Philippine president declares “state of lawlessness” after bomb blast

By Joseph Santolan
5 September 2016

Philippine President Rodrigo Duterte seized upon the pretext provided by a bomb blast in a marketplace in the southern city of Davao Friday night to announce a nationwide “state of lawlessness.” The declaration is a significant step toward the formal declaration of martial law.

The bomb, which was set off in Roxas Night Market in Davao, killed 15 people and injured at least 71. Duterte, who was in Davao at the time, appeared at the bombing site at four in the morning and announced to the press that he had placed Davao city under military lock-down and that he was declaring a nationwide “state of lawlessness.”

While stating that this was “not martial law,” Duterte told the press that the military would be “running the country.” He stated, “I am inviting now the Armed Forces of the Philippines, the military and the police to run the country in accordance with my specifications.” Military checkpoints would be set up throughout country, and the military and police would be authorized to conduct searches without warrants of vehicles and persons. Curfews might also be imposed throughout the country.

Duterte then told the media that he had been forewarned that the bombing would take place. He stated that this was why all of his military and police commanders, as well as intelligence heads, were already on the scene in Davao.

He was not able to prevent the bombing because “the Philippines is not a fascist state … It is unfortunate that this is a democracy and we cannot frisk anybody for just any reason.” He repeated this point later in his press conference, “Unfortunately we cannot stop people because that would be fascistic. That is the price of being a democratic state.”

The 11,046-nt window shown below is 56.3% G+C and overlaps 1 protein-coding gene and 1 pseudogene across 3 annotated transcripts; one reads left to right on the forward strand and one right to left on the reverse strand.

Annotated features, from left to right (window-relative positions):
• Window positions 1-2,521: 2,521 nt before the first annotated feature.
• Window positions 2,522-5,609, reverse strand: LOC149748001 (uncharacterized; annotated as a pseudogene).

Defense Secretary Delfin Lorenzana issued a similar statement to the press, claiming that “the enemy” is “adept at using the democratic space granted by our Constitution to move around freely and unimpeded to sow terror.”

Duterte is openly stating his desire for a police state, if not fascism. According to him, democracy is a problem that must be remedied through direct police/military rule.

Duterte stated that the “state of lawlessness” would last as long he deemed that there was a threat of terrorism or “drug violence.” He cited the epidemic of vigilante killings, for which he is directly responsible by openly encouraging these murders, as a justification for his declaration.

Duterte’s declaration of a “state of lawlessness,” and his calling for the military to “run the country,” was a carefully planned event. Sal Panelo, the official legal counsel of the president, told the press over the weekend that the president had prepared the declaration long before the bombing as part of his campaign against alleged drug criminals. The bombing merely provided a convenient pretext.

The initial police suspect for the bombing is the Abu Sayyaf Group (ASG). Operating in the Sulu archipelago, the Abu Sayyaf is a terrorist organization with approximately 200 members. Its activities consist of kidnap-for-ransom, beheadings of hostages, and occasional bombings.

The ASG was created in the early 1990s by Islamist elements returning to the Philippines from Afghanistan, where they had been part of the CIA’s secret war against the Soviet-backed regime. With assistance from then President Cory Aquino, the ASG was created to foment division between the larger Muslim secessionist organizations, the Moro National Liberation Front (MNLF) and the Moro Islamic Liberation Front (MILF).

Over the past 25 years, the ASG has provided the pretext for repeated US military interventions and for the increased militarization of the Philippine state.

The ASG issued a press statement over the weekend denying that they had been involved in the Davao bombing and claiming that a new breakaway group, Daulat Ul Islamiya, had been responsible.